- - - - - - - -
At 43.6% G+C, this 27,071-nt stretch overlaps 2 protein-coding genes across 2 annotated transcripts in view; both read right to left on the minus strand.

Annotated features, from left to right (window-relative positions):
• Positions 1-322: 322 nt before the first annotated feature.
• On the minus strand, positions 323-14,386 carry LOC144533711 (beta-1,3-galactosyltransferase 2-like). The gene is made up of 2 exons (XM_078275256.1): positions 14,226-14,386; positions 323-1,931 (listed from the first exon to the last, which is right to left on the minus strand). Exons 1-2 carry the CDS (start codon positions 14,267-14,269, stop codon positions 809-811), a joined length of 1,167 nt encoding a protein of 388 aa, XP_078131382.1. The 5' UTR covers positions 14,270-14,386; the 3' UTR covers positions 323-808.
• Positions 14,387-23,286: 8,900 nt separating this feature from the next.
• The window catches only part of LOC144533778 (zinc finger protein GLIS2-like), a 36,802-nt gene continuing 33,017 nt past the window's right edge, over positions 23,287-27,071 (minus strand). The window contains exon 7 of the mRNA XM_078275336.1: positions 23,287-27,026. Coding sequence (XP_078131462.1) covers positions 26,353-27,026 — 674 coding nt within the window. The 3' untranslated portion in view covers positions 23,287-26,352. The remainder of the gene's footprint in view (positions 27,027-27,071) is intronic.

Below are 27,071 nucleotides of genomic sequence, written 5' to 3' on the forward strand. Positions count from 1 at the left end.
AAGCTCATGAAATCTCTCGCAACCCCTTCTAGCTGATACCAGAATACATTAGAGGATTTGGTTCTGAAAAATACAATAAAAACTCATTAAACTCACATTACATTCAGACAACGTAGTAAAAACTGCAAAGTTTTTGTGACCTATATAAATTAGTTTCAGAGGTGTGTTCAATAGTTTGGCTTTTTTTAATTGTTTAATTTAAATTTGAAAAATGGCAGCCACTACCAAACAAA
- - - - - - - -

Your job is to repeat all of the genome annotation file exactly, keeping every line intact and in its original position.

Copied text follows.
At 43.6% G+C, this 27,071-nt stretch overlaps 2 protein-coding genes across 2 annotated transcripts in view; both read right to left on the minus strand.

Annotated features, from left to right (window-relative positions):
• Positions 1-322: 322 nt before the first annotated feature.
• On the minus strand, positions 323-14,386 carry LOC144533711 (beta-1,3-galactosyltransferase 2-like). The gene is made up of 2 exons (XM_078275256.1): positions 14,226-14,386; positions 323-1,931 (listed from the first exon to the last, which is right to left on the minus strand). Exons 1-2 carry the CDS (start codon positions 14,267-14,269, stop codon positions 809-811), a joined length of 1,167 nt encoding a protein of 388 aa, XP_078131382.1. The 5' UTR covers positions 14,270-14,386; the 3' UTR covers positions 323-808.
• Positions 14,387-23,286: 8,900 nt separating this feature from the next.
• The window catches only part of LOC144533778 (zinc finger protein GLIS2-like), a 36,802-nt gene continuing 33,017 nt past the window's right edge, over positions 23,287-27,071 (minus strand). The window contains exon 7 of the mRNA XM_078275336.1: positions 23,287-27,026. Coding sequence (XP_078131462.1) covers positions 26,353-27,026 — 674 coding nt within the window. The 3' untranslated portion in view covers positions 23,287-26,352. The remainder of the gene's footprint in view (positions 27,027-27,071) is intronic.

Below are 27,071 nucleotides of genomic sequence, written 5' to 3' on the forward strand. Positions count from 1 at the left end.
AAGCTCATGAAATCTCTCGCAACCCCTTCTAGCTGATACCAGAATACATTAGAGGATTTGGTTCTGAAAAATACAATAAAAACTCATTAAACTCACATTACATTCAGACAACGTAGTAAAAACTGCAAAGTTTTTGTGACCTATATAAATTAGTTTCAGAGGTGTGTTCAATAGTTTGGCTTTTTTTAATTGTTTAATTTAAATTTGAAAAATGGCAGCCACTACCAAACAAA